Five-star Dublin flex muscles to earn status as best ever
Dublin 1-18 Kerry 0-15
There's no doubting it now, or arguments to the contrary. In a dizzying second half, Dublin buried any lingering suspicion that they might not quite be the best the game of Gaelic football has ever seen by claiming their fifth consecutive All-Ireland title.
In doing so, they and their manager Jim Gavin have redefined the game over the past decade. Stephen Cluxton's haul of six titles as captain will hardly be bettered. Seven All-Irelands in this decade also sets a record.
And how they have done it. Around the time they claimed the 2011 title, the sport was taking an unmerciful kicking from those within and without it. A mean-spiritedness had become the house style but this Dublin team are set up to play in classics, two of which we were treated to in the last fortnight.
At half-time it was all set up. Dublin had kicked five of the opening six scores but Kerry ground their way back in. At one end, Con O'Callaghan and Paul Mannion were dangerous beasts whereas in the drawn game they had been marginalised. At the other, David Clifford and Paul Geaney were in the mood, making light of the fact Jonny Cooper was shifted onto the latter, greeting him with an aggressive squeeze before the game started.
With referee David Gough's brave call of lining Cooper in the first game still fresh in the mind, there were calls for Conor Lane to dismiss O'Callaghan for a cynical foul in clawing back the rampaging Tadgh Morley after a Kerry turnover and a lightning counter-attack.
This kind of foul is what the black card was intended for but critically not defined as, and O'Callaghan escaped any censure as the sides went in at the break level on 0-10 apiece - the highest-scoring first half in All-Ireland final history.
When the teams emerged for the second period at Croke Park, 'Let Me Entertain You' greeted Dublin, out of the traps first, with the mercurial Diarmuid Connolly on as a sub for the injury-stricken Jack McCaffrey.
Kerry re-entered to the strains of vintage Bowie and 'Let's Dance'.
Lane hoisted the ball up and Kerry midfielder David Moran got a hand to it when it would have been just as easy to catch.
The target was Sean O'Shea but Dublin's diminutive Eoin Murchan - who didn't start the first day - was onto it in a flash. He picked his way through the bodies in midfield and his team-mates opened up a chasm of a channel through the middle, while Brian Fenton shut off the route for Kerry's fastest player Stephen O'Brien to chase.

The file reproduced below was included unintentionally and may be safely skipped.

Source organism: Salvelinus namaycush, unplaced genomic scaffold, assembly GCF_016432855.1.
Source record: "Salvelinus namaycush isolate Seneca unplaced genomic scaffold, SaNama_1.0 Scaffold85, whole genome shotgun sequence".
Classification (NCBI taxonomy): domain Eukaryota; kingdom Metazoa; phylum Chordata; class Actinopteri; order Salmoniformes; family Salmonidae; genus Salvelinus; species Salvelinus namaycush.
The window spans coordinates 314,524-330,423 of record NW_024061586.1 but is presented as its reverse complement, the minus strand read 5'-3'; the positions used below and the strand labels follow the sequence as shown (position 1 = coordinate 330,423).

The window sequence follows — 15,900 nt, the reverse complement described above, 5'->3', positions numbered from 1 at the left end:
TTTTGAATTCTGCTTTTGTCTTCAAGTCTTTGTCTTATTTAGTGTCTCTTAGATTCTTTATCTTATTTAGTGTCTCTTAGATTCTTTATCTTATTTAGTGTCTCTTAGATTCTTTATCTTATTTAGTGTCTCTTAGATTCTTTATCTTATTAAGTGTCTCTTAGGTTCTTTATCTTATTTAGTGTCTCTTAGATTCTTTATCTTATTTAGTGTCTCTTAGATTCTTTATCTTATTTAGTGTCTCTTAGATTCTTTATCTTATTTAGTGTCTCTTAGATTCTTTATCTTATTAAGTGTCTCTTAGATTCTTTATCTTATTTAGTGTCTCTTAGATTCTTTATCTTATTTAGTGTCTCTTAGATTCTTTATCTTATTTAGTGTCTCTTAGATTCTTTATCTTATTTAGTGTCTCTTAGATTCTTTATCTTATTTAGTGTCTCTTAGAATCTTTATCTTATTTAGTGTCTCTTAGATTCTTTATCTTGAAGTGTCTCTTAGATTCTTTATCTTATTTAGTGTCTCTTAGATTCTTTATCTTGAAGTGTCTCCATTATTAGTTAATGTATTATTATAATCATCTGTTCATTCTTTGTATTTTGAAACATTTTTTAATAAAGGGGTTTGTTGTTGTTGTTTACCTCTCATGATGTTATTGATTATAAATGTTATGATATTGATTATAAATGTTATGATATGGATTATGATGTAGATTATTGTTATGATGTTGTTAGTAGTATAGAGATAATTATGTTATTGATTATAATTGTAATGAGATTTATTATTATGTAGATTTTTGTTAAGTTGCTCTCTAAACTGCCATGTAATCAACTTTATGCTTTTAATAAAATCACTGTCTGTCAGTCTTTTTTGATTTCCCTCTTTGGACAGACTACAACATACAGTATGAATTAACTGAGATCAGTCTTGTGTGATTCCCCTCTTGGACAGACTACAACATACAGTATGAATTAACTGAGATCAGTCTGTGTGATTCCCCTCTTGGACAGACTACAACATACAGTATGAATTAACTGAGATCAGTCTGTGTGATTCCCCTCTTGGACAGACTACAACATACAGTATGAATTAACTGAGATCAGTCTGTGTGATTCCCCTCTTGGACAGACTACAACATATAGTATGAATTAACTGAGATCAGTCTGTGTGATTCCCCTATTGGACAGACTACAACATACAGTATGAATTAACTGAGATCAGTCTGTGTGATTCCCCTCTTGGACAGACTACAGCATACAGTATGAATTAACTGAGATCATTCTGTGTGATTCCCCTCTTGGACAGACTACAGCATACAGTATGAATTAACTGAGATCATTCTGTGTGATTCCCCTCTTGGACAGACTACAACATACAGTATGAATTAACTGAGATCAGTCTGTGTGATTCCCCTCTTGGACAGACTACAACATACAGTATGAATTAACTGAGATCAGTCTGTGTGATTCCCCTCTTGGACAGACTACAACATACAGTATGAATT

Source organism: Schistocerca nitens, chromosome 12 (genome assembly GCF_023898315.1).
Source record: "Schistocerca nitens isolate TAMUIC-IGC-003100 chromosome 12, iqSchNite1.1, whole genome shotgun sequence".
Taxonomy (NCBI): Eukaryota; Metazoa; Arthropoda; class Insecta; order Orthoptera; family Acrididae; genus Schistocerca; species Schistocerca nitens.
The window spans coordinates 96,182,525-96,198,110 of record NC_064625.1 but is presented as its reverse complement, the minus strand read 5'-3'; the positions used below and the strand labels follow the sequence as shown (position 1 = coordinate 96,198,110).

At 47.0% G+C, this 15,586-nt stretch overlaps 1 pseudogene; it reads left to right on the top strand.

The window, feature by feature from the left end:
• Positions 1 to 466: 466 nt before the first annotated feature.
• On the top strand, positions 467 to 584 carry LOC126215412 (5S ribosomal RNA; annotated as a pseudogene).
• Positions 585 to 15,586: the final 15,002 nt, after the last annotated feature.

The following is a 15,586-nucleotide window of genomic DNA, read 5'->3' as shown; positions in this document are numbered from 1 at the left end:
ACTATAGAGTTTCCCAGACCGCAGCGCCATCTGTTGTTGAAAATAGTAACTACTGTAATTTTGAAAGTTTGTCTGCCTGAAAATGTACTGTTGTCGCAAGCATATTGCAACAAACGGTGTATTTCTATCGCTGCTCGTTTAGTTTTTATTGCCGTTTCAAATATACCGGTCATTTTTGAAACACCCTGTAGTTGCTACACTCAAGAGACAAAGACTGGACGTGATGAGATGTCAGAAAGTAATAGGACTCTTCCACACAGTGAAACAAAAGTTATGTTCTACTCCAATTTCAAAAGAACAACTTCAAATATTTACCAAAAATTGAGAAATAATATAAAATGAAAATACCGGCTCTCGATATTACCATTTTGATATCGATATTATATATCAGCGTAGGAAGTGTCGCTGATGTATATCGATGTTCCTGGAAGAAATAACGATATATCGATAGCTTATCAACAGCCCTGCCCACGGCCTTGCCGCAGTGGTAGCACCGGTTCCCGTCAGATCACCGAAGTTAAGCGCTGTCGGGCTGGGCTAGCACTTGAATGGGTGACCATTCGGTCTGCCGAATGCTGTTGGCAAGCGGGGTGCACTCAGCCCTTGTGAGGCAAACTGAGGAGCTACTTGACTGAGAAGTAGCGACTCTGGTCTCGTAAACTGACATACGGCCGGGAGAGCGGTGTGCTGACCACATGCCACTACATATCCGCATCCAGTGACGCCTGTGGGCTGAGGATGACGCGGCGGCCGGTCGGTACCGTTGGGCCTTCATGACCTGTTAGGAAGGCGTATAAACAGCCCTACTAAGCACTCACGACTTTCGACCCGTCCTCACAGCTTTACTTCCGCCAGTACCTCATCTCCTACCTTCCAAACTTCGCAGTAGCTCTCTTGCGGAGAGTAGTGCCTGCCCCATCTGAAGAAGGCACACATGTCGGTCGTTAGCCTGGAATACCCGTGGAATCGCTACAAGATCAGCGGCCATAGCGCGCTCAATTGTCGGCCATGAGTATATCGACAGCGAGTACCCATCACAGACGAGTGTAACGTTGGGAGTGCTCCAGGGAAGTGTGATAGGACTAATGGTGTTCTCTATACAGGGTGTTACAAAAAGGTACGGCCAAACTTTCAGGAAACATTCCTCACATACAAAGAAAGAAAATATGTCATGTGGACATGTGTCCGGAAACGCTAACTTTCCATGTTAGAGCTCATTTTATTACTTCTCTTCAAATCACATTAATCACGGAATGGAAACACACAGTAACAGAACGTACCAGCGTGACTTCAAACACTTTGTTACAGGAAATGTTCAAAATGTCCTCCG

That duty fell to Moran, but the Kerins O'Rahilly's man is a bigger and less nimble unit than Murchan, who kept going until he reached the 14m line and with no Kerry defender in the road, potted his shot beyond Shane Ryan. From throw-in to net, just nine seconds elapsed. Dublin were up by three again.
To come back from that would take something herculean, and still Kerry gathered themselves to hit three consecutive points - a Clifford effort after a long run, Geaney producing it on the loop and a beauty from Sean O'Shea.
Dublin needed inspiration. Cluxton went long with his kickout and though Adrian Spillane caught it, the physical power of Diarmuid Connolly knocked the ball loose before he drilled a pass of exquisite beauty that took out the entire Kerry defence and couldn't have fallen any sweeter for Ciaran Kilkenny, who cut inside and lobbed over.
Was it intended for O'Callaghan instead? We will never know.
Connolly's impact was mixed. He created a couple of points with his vision but he was robbed of the ball half a dozen times when he was in tight confines. He was also guilty of outrageous greed for a goal chance at the death.
On 54 minutes, and Kerry having fallen a goal behind, they needed a goal themselves for a short-cut. O'Brien went for it, his footwork taking him beyond Niall Scully and Ciaran Kilkenny - no mean feat - but that man Cluxton was there to deny another goal in an All-Ireland final. Geaney - free inside - must have been livid that he didn't receive the pass.
Kerry manager Peter Keane went for broke, sending on the towering Tommy Walsh on 56 minutes.
But Dublin had a plan for that too. The veteran Philly McMahon spent the entire game looking across the rows at Walsh, knowing what was to come. He took his place on the sideline and started shoving Walsh before the two were sent on together.
Their first involvement was a Walsh catch and a McMahon foul, converted by Clifford to leave Kerry four down. But from there, their lack of energy and ideas against Dublin's ability to hold possession killed off the contest.
From a conversion rate of 78% in the first half, Kerry went down to 28% in the second. Even when they turned to their spiritual father Moran, he was off it with wides in the 48th, 61st and 65th minutes.
James McCarthy, and then Dean Rock from play, before the latter added the only converted placed ball of the game for Dublin - a '45' - sealed it.
Funding and professionalism have created this team. But those advantages along with their personal dedication makes them the greatest ever.